Thursday, February 23, 2017

Chapter 7 – Warnings and Qualifications – Wake Up and Live

WUAL Chapter 7 - Warnings and Qualifications

(An excerpt from The Strangest Secret Library available on Amazon)

Chapter 7 Warnings and Qualifications

BEFORE going further, it may be well to issue a few statements as to what this system does not include.

The advice is not to hypnotize yourself into success. This is important to understand, for many people, and with some reason, dread and fear anything that is based on hypnotism, even in the form of self-suggestion. The work of the Nancy school, with which Coué made us all familiar, is full of excellent hints for self-management, and Charles Baudouin’s book, Suggestion and Auto-suggestion, can be read to great advantage by many who do not follow him with full agreement; and there are several small handbooks on Coué’s system which are worth studying. But it is not for nothing that the fad which was once so widespread has faded away. In spite of all warnings, too many of those who attempted self cure ended by reinforcing the troubles they set out to banish.

No, although a sentence from a chapter on hypnotism was helpful in discovering our formula, the connection of this procedure with hypnotism ends there. You are advised to use, first, a minimum of will – just enough to decide to try a new process. Then, as in the Nancy school, the imagination takes over until your mind is clear, cool, and “pleasant” in tone; not confused, diverted, troubled or foggy.

The difference lies just here: in intensive auto-suggestion there is a serious danger that the mind will get as out of touch with reality in the other direction as it was in its day-dreaming or depression; that it will become, as the French say, exaltée, a word for which we have no exact and satisfactory equivalent. But “extravagantly elated” is about what exaltée implies, a state of mental intoxication as dangerous as it is temporarily delightful. You cannot live on those peaks; and if you could, you would, again, find yourself unable to act effectively in the world of reality. Without such action you are as far from success, as deep in self delusion, as ever.

Confident, steady, freely flowing action is what we need. Then safe delight begins.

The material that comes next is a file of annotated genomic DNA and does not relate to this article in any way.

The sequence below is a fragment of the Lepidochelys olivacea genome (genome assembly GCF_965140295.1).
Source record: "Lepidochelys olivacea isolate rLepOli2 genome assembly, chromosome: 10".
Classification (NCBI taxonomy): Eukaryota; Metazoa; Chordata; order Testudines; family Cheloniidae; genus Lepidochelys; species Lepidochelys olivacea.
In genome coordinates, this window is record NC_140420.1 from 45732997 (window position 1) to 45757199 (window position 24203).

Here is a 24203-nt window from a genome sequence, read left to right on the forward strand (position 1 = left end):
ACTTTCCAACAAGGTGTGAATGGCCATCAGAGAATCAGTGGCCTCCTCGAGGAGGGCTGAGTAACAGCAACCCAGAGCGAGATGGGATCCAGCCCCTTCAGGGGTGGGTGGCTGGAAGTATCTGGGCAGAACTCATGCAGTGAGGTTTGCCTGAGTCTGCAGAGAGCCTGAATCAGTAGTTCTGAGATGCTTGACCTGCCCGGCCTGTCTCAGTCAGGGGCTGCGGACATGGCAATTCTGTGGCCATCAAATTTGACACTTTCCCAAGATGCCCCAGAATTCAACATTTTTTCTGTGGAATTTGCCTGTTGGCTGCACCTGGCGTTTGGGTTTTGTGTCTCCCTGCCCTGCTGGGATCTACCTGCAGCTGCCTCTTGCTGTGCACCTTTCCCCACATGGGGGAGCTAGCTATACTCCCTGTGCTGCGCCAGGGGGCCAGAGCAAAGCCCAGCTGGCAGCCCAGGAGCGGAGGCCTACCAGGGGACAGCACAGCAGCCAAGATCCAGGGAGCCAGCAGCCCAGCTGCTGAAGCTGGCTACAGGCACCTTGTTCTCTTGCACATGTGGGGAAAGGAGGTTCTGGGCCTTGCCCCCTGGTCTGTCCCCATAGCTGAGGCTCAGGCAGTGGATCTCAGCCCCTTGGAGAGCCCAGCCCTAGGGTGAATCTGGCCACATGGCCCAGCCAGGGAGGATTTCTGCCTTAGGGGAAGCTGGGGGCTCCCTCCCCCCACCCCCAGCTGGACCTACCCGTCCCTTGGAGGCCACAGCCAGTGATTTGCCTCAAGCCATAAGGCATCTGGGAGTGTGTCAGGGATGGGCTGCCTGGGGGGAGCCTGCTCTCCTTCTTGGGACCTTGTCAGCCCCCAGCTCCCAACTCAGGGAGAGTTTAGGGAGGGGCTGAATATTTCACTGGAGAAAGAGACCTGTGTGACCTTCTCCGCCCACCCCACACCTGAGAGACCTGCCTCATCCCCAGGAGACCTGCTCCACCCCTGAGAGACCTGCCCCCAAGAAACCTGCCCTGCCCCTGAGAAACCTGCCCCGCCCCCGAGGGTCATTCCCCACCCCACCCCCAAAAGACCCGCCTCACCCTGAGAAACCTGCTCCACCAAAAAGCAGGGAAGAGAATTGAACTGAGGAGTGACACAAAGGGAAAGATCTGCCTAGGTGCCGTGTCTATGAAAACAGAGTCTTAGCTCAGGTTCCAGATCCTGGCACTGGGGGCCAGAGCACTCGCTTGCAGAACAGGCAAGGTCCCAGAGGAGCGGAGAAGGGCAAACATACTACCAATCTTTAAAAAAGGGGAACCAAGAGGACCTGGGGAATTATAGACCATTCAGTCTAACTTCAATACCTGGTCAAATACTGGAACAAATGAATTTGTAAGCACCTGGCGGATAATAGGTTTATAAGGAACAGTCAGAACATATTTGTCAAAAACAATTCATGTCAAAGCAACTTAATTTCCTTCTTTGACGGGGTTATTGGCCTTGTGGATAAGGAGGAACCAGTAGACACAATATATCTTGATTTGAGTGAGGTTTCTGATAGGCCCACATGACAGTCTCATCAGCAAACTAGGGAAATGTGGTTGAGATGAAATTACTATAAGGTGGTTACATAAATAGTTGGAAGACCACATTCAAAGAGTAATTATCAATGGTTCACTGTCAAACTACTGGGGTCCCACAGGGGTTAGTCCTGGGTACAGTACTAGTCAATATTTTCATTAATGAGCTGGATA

The mind, cleared of its doubts, begins to expand and enjoy its own activity; the rewards of satisfactory action begin to show themselves. An elation which has nothing to do with delusion or hypnotism naturally follows, and has no later reaction to nullify it.

Second, the advice is not to make “affirmations” such as “I cannot fail,” “I am successful in all I do,” and so on. This procedure, which is helpful with many, has too much in common with auto-hypnotism for those who do not thoroughly understand the principle on which they are working as they follow it. There is much to admire in the philosophy behind those religions which use “affirmations”; that there is an ultimate Unity behind the duality or diversity of the world seems an inescapable conclusion. Nevertheless, we are “conditioned” (as both Behaviorists and philosophers say) by the flesh, by personality, by the concrete world; so we must at least act as if the constitution of the world were dual, almost evenly distributed between good and evil. Most of us are brought up short by prosaic commonsense when we try to use the “affirmative” method, and for one who can successfully make use of it there are a hundred who feel ludicrous when doing so. There are others who succeed for a while and then find themselves worse off than before. There is no disapproval whatever for the method when used by those for whom it is, we might say, temperamentally suitable. But for skeptics of even a mild order, it is likely to be more irritating than helpful.